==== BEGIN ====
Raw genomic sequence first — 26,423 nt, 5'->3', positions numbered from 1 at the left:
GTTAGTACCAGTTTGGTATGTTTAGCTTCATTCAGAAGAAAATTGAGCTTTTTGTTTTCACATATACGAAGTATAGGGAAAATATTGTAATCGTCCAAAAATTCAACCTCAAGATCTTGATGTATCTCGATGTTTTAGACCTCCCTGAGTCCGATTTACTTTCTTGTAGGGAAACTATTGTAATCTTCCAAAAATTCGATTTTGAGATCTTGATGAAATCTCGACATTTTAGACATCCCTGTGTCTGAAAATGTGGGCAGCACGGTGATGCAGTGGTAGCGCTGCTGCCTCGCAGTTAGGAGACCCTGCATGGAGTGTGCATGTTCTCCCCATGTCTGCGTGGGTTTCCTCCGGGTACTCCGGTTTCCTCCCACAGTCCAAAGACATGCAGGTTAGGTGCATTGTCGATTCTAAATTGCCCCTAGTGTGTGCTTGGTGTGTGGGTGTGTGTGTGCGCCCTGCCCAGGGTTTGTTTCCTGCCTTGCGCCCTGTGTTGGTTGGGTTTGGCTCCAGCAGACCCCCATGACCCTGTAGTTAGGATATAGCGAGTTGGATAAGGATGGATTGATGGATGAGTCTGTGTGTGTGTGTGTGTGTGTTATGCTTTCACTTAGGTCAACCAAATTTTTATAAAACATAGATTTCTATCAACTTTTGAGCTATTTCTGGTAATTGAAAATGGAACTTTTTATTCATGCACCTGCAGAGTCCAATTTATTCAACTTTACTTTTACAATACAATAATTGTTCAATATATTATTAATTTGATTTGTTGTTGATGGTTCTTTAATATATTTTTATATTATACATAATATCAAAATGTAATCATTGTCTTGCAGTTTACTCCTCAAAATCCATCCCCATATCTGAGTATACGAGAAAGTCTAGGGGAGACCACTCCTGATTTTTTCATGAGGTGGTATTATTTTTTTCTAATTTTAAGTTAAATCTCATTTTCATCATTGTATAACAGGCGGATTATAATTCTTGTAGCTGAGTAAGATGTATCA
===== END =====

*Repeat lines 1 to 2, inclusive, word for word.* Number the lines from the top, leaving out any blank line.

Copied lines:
Raw genomic sequence first — 26,423 nt, 5'->3', positions numbered from 1 at the left:
GTTAGTACCAGTTTGGTATGTTTAGCTTCATTCAGAAGAAAATTGAGCTTTTTGTTTTCACATATACGAAGTATAGGGAAAATATTGTAATCGTCCAAAAATTCAACCTCAAGATCTTGATGTATCTCGATGTTTTAGACCTCCCTGAGTCCGATTTACTTTCTTGTAGGGAAACTATTGTAATCTTCCAAAAATTCGATTTTGAGATCTTGATGAAATCTCGACATTTTAGACATCCCTGTGTCTGAAAATGTGGGCAGCACGGTGATGCAGTGGTAGCGCTGCTGCCTCGCAGTTAGGAGACCCTGCATGGAGTGTGCATGTTCTCCCCATGTCTGCGTGGGTTTCCTCCGGGTACTCCGGTTTCCTCCCACAGTCCAAAGACATGCAGGTTAGGTGCATTGTCGATTCTAAATTGCCCCTAGTGTGTGCTTGGTGTGTGGGTGTGTGTGTGCGCCCTGCCCAGGGTTTGTTTCCTGCCTTGCGCCCTGTGTTGGTTGGGTTTGGCTCCAGCAGACCCCCATGACCCTGTAGTTAGGATATAGCGAGTTGGATAAGGATGGATTGATGGATGAGTCTGTGTGTGTGTGTGTGTGTGTTATGCTTTCACTTAGGTCAACCAAATTTTTATAAAACATAGATTTCTATCAACTTTTGAGCTATTTCTGGTAATTGAAAATGGAACTTTTTATTCATGCACCTGCAGAGTCCAATTTATTCAACTTTACTTTTACAATACAATAATTGTTCAATATATTATTAATTTGATTTGTTGTTGATGGTTCTTTAATATATTTTTATATTATACATAATATCAAAATGTAATCATTGTCTTGCAGTTTACTCCTCAAAATCCATCCCCATATCTGAGTATACGAGAAAGTCTAGGGGAGACCACTCCTGATTTTTTCATGAGGTGGTATTATTTTTTTCTAATTTTAAGTTAAATCTCATTTTCATCATTGTATAACAGGCGGATTATAATTCTTGTAGCTGAGTAAGATGTATCA